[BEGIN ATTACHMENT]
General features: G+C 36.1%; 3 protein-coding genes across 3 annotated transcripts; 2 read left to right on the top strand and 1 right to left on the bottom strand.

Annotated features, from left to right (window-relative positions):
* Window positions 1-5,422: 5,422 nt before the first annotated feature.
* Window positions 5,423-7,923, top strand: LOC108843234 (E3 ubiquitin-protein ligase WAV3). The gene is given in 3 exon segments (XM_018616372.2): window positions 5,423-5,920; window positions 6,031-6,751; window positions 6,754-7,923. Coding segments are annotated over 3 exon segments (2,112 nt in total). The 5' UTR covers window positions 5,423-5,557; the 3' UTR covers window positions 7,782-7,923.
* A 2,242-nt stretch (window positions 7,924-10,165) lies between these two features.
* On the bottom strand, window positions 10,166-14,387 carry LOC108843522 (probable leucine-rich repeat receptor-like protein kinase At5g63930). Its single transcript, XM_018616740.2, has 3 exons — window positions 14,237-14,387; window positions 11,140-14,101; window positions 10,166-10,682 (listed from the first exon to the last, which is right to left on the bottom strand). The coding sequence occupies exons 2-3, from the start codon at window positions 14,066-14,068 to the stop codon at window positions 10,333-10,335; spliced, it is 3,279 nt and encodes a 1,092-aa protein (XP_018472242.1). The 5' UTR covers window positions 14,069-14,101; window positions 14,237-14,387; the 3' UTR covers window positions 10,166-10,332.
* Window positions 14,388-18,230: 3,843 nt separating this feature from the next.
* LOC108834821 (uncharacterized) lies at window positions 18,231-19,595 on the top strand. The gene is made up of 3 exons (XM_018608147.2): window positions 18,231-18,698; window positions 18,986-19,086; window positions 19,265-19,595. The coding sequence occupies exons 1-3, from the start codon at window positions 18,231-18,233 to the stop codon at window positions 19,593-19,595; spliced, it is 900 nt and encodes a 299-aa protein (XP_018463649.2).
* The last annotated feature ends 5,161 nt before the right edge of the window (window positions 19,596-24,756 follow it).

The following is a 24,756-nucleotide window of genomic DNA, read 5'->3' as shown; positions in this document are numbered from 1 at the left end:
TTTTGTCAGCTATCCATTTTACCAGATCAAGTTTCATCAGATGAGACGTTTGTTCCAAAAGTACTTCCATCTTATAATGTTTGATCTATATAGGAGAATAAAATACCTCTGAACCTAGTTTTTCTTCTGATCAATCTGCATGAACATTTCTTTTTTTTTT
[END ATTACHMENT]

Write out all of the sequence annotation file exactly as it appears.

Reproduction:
General features: G+C 36.1%; 3 protein-coding genes across 3 annotated transcripts; 2 read left to right on the top strand and 1 right to left on the bottom strand.

Annotated features, from left to right (window-relative positions):
* Window positions 1-5,422: 5,422 nt before the first annotated feature.
* Window positions 5,423-7,923, top strand: LOC108843234 (E3 ubiquitin-protein ligase WAV3). The gene is given in 3 exon segments (XM_018616372.2): window positions 5,423-5,920; window positions 6,031-6,751; window positions 6,754-7,923. Coding segments are annotated over 3 exon segments (2,112 nt in total). The 5' UTR covers window positions 5,423-5,557; the 3' UTR covers window positions 7,782-7,923.
* A 2,242-nt stretch (window positions 7,924-10,165) lies between these two features.
* On the bottom strand, window positions 10,166-14,387 carry LOC108843522 (probable leucine-rich repeat receptor-like protein kinase At5g63930). Its single transcript, XM_018616740.2, has 3 exons — window positions 14,237-14,387; window positions 11,140-14,101; window positions 10,166-10,682 (listed from the first exon to the last, which is right to left on the bottom strand). The coding sequence occupies exons 2-3, from the start codon at window positions 14,066-14,068 to the stop codon at window positions 10,333-10,335; spliced, it is 3,279 nt and encodes a 1,092-aa protein (XP_018472242.1). The 5' UTR covers window positions 14,069-14,101; window positions 14,237-14,387; the 3' UTR covers window positions 10,166-10,332.
* Window positions 14,388-18,230: 3,843 nt separating this feature from the next.
* LOC108834821 (uncharacterized) lies at window positions 18,231-19,595 on the top strand. The gene is made up of 3 exons (XM_018608147.2): window positions 18,231-18,698; window positions 18,986-19,086; window positions 19,265-19,595. The coding sequence occupies exons 1-3, from the start codon at window positions 18,231-18,233 to the stop codon at window positions 19,593-19,595; spliced, it is 900 nt and encodes a 299-aa protein (XP_018463649.2).
* The last annotated feature ends 5,161 nt before the right edge of the window (window positions 19,596-24,756 follow it).

The following is a 24,756-nucleotide window of genomic DNA, read 5'->3' as shown; positions in this document are numbered from 1 at the left end:
TTTTGTCAGCTATCCATTTTACCAGATCAAGTTTCATCAGATGAGACGTTTGTTCCAAAAGTACTTCCATCTTATAATGTTTGATCTATATAGGAGAATAAAATACCTCTGAACCTAGTTTTTCTTCTGATCAATCTGCATGAACATTTCTTTTTTTTTT